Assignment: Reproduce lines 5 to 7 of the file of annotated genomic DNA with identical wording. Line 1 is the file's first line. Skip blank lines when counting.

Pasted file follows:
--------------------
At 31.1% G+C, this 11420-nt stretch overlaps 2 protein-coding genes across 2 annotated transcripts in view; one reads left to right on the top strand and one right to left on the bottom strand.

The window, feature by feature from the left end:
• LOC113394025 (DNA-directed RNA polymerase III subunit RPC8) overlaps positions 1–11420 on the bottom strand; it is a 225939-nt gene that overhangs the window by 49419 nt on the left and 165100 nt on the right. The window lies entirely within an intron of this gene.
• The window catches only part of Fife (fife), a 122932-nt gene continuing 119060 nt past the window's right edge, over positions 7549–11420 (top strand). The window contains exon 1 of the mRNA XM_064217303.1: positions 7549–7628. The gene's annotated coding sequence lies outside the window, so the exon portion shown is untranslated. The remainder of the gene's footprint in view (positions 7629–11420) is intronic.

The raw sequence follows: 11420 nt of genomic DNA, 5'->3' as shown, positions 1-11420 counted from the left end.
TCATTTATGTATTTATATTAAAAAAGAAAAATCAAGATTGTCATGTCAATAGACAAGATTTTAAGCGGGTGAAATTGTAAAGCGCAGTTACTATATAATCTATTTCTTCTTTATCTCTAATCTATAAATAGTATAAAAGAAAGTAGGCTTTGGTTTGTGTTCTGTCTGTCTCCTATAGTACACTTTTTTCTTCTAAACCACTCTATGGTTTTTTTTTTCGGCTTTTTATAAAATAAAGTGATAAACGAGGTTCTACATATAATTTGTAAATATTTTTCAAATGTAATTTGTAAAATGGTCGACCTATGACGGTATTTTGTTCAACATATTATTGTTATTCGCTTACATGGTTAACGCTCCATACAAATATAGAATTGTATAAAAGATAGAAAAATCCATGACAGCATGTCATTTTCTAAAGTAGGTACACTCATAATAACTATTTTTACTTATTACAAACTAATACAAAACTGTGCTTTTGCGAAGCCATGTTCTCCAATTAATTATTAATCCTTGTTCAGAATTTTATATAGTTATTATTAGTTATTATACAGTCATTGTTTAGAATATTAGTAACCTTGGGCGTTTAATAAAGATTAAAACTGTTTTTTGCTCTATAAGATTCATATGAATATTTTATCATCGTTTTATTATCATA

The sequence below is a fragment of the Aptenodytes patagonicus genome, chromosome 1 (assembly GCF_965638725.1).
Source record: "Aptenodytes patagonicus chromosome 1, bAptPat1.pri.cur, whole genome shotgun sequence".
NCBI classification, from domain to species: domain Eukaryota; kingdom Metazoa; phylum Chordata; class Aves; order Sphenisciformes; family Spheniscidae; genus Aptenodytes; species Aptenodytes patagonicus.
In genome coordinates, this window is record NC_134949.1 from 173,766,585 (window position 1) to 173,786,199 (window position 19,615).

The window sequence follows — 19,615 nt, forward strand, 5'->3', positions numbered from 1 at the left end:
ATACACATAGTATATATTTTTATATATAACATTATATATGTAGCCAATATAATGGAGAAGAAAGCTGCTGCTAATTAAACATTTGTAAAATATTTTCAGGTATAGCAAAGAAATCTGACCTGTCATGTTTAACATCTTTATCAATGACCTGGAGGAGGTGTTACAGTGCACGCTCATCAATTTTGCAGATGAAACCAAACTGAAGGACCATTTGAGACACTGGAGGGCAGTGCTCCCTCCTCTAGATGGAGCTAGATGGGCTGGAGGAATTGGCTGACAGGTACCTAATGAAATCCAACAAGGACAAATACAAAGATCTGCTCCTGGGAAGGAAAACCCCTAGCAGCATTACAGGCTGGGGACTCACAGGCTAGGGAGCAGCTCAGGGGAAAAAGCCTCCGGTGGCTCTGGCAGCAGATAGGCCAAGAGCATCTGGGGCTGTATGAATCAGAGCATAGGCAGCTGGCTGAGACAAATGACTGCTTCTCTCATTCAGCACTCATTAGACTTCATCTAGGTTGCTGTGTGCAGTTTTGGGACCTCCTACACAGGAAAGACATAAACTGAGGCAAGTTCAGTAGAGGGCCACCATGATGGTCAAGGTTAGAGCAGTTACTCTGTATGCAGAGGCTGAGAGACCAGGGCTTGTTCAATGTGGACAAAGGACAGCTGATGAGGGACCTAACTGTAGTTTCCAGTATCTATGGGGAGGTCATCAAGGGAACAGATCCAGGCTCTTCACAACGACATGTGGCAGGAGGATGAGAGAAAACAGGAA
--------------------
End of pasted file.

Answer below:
The raw sequence follows: 11420 nt of genomic DNA, 5'->3' as shown, positions 1-11420 counted from the left end.
TCATTTATGTATTTATATTAAAAAAGAAAAATCAAGATTGTCATGTCAATAGACAAGATTTTAAGCGGGTGAAATTGTAAAGCGCAGTTACTATATAATCTATTTCTTCTTTATCTCTAATCTATAAATAGTATAAAAGAAAGTAGGCTTTGGTTTGTGTTCTGTCTGTCTCCTATAGTACACTTTTTTCTTCTAAACCACTCTATGGTTTTTTTTTTCGGCTTTTTATAAAATAAAGTGATAAACGAGGTTCTACATATAATTTGTAAATATTTTTCAAATGTAATTTGTAAAATGGTCGACCTATGACGGTATTTTGTTCAACATATTATTGTTATTCGCTTACATGGTTAACGCTCCATACAAATATAGAATTGTATAAAAGATAGAAAAATCCATGACAGCATGTCATTTTCTAAAGTAGGTACACTCATAATAACTATTTTTACTTATTACAAACTAATACAAAACTGTGCTTTTGCGAAGCCATGTTCTCCAATTAATTATTAATCCTTGTTCAGAATTTTATATAGTTATTATTAGTTATTATACAGTCATTGTTTAGAATATTAGTAACCTTGGGCGTTTAATAAAGATTAAAACTGTTTTTTGCTCTATAAGATTCATATGAATATTTTATCATCGTTTTATTATCATA

The sequence below is a fragment of the Aptenodytes patagonicus genome, chromosome 1 (assembly GCF_965638725.1).